Sunday, April 27, 2008

O's Settle for Doubleheader Split

CHICAGO -- The Orioles fell just shy of a doubleheader sweep on Saturday, when they wasted a bases-loaded opportunity in the ninth inning of the finale and watched their opponent convert on a similar chance. Rookie reliever Randor Bierd walked two batters and allowed a run-scoring single in the bottom half that gave the White Sox a 6-5 win.

Prior to Bierd's misstep, the Orioles had scored three unanswered runs and gotten four scoreless innings from their bullpen. Baltimore won the opener by a 5-1 score and saw its record in one-run games fall to 7-2 in the nightcap.

"I thought our bullpen was outstanding," said Orioles manager Dave Trembley. "We kept the game close [and] we got big outs. We got some clutch hits and came back in a game that probably had all the earmarks of getting away from us real early -- and it didn't."

Baltimore had a chance to break things open in the top of the ninth against Chicago closer Bobby Jenks (2-0), but the effort fell short. The Orioles (14-10) loaded the bases with one out on two singles and a walk, but cleanup hitter Kevin Millar bounced into a 5-2 force play and designated hitter Aubrey Huff grounded out to the mound.

Millar, who had homered earlier in the game, took responsibility for not pushing home the go-ahead run.

"I had a chance to put us up there, and we battled to get the bases loaded," he said. "It's just disappointing to not get that run in. I take full credit for that. That's a bad at-bat in that situation. You have to find a way to get that run in.

"He made a good pitch, down and away, but in that situation you've got to remember that the pressure's on him. I let him off the hook by going up there and swinging at an 0-0 pitch that wasn't my pitch. I couldn't do much with that pitch."

Trembley made an unorthodox decision in the ninth, when he brought veteran southpaw Jamie Walker in to face Jim Thome and then lifted him in favor of Bierd, who had never pitched the final inning of a big league game. Bierd (0-1) walked the first batter he faced and then allowed a single. One out later, he pitched around Joe Crede to get to Brian Anderson.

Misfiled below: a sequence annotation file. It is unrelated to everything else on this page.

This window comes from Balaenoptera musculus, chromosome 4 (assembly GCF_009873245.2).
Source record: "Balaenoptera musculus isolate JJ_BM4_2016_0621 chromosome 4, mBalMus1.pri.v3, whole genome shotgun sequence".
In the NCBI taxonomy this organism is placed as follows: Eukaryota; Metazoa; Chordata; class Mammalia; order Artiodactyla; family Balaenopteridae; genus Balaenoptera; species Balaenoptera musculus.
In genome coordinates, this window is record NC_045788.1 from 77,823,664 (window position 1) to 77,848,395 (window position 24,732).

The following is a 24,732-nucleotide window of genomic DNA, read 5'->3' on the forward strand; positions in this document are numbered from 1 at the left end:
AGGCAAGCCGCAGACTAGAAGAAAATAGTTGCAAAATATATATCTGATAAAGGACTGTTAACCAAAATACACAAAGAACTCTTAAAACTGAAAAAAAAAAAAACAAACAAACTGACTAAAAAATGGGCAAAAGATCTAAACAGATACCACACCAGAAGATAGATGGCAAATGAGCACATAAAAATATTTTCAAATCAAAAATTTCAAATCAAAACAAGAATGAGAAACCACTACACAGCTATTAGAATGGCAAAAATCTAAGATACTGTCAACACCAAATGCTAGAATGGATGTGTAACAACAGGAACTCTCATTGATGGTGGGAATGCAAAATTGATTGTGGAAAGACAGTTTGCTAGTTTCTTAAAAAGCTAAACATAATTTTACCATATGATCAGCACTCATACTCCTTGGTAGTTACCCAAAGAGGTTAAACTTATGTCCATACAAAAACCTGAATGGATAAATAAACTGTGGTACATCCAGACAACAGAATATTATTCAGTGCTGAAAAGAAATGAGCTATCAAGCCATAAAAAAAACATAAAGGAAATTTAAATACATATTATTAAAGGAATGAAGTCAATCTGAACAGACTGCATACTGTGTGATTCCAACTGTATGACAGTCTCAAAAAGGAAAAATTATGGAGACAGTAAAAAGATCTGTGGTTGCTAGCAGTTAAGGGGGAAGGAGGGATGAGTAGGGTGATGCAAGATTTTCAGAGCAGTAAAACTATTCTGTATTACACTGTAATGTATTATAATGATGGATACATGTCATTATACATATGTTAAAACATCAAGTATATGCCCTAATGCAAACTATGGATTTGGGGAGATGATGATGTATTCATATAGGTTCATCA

Anderson, who hadn't driven in a run since last September, punched a single through the left side of the infield to win the game. Baltimore catcher Ramon Hernandez said he wanted Bierd to be careful with Crede, who went 0-for-7 on Saturday. The White Sox (13-10) and Orioles have split four games this season and have two remaining in this series.

"You've got a guy behind him hitting .150, so you let the guy take his chances," Hernandez said. "To me, I'd be looking stupid if I let [Crede] beat me. You've got two guys on and you've got a guy hitting .150 behind him. Nothing against the other guy, but if you've got a guy that's very hot and a guy on deck that's struggling, most of the time you've got to play for that."

"He let the guy off the hook," added Trembley, speaking of Bierd's confrontation with Anderson. "He had the last guy 0-2, but it was a good learning experience for him. I'm not going to say anything about what I did see or what I didn't see. It's for other people to second-guess or whatever, but the kid's done a great job. If he gets the guy out, nobody says anything."

The Orioles trailed early and began their comeback in the sixth inning on Millar's fourth home run of the year. That shot brought Baltimore within two runs, and rookie infielder Eider Torres started the next rally with a one-out single in the seventh. Brian Roberts followed with a triple to deep center field, and Melvin Mora drove him in with a game-tying double.

"We're not going to give at-bats away," Trembley said of his team's resilience. "We're going to play hard and do what we can do to get ourselves back in the game. We got some big two-out hits. Both teams squandered opportunities with runners in scoring position. That was a big one for us in the ninth inning, and we didn't get done. That's just baseball."

Baltimore starter Steve Trachsel was knocked out early for the second time in three starts, lasting just three-plus innings. The right-hander allowed five hits and five runs, with four of them earned. Chicago right fielder Nick Swisher took Trachsel deep for a two-run home run in the top of the fourth, and Baltimore elected to go directly to the bullpen.

Rookie reliever Jim Johnson continued his strong work by recording seven outs and getting the game into the middle innings. Johnson has worked 11 innings this season and has yet to allow a run. Dennis Sarfate took the ball from Johnson in the sixth and stranded two inherited runners with a 1-2-3 double play, setting the stage for Baltimore's tying rally.

"What Johnson did was turn the momentum and the tempo of the game around," said Trembley. "I think he got our hitters back in the game. Trax didn't throw too many first-pitch strikes. He pitched behind, a lot of three-ball counts and walks. I really didn't think at that point in time we had any momentum going for us, and Johnson came in and got the momentum back on our side."


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